The BOP has incorporated the common law doctrine into its policies. Thus, when a federal district court sentences a prisoner who at the time is in the primary custody of a state, the prisoner generally will be returned to the state after federal sentencing and the BOP will commence the prisoner's federal sentence when the state relinquishes its custody and releases the prisoner to federal custody.*fn1 18 U.S.C. § 3585(a); see also BOP Program Statement 5880.28, Chapt. I.3 at Pages 12-13, 31--33. On the other hand, when a prisoner is in the primary custody of the federal government on the date his federal sentence is imposed, the BOP will deem the sentence to have commenced on that date ("even if a state sentence is running along concurrently"). BOP Program Statement 5880.28, Chapt. I.3 at Page 12.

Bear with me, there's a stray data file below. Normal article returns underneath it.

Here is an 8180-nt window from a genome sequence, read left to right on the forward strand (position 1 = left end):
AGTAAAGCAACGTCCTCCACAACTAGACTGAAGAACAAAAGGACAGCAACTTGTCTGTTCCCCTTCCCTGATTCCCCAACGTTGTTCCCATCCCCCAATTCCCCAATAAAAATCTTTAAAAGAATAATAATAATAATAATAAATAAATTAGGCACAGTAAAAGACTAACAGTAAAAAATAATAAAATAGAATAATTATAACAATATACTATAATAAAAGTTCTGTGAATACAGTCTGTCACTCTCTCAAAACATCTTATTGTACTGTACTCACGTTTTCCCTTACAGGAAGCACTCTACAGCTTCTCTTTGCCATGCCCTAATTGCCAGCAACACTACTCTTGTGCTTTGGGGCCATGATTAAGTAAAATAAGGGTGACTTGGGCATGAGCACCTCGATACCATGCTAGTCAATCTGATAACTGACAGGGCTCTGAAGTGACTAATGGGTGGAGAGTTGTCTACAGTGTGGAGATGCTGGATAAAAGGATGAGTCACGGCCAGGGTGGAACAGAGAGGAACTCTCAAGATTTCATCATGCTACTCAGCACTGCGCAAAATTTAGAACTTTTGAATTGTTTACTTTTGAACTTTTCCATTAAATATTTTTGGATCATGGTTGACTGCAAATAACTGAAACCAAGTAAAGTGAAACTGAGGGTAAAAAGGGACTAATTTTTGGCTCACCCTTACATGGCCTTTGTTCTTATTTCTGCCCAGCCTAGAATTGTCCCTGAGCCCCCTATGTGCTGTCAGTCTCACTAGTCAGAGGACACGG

Petitioner contends that he was in federal custody on the date his federal sentence was imposed (April 12, 2000) and that therefore the BOP should have commenced his sentence on that date. He argues that the State of Ohio relinquished primary custody of him to federal authorities on Friday, January 29, 1999 because on that date the state court judge issued an order setting bond.*fn2 He insists that the Wood County (Ohio) Jail authorities refused to release him on bond solely because of the issuance of a federal detainer. As a result, he maintains, the state/local officials were merely holding him for federal officials and so from January 29, 1999 forward he was in the primary custody of the federal government.

The records submitted by Respondent and the federal case and docket information available for review on Public Access to Court Electronic Records ("PACER") refute Petitioner's allegations. They demonstrate that the federal arrest warrant was not issued until Wednesday, February 3, 1999. (Doc. No. 12, Ex. 1 at ¶ 4 (referencing the docket of United States v. Ricardo Anes, Case No. 99-CR-706 (N.D. OH)). Therefore, a federal warrant or detainer could not have been the reason he was not released on bond on January 29, 1999.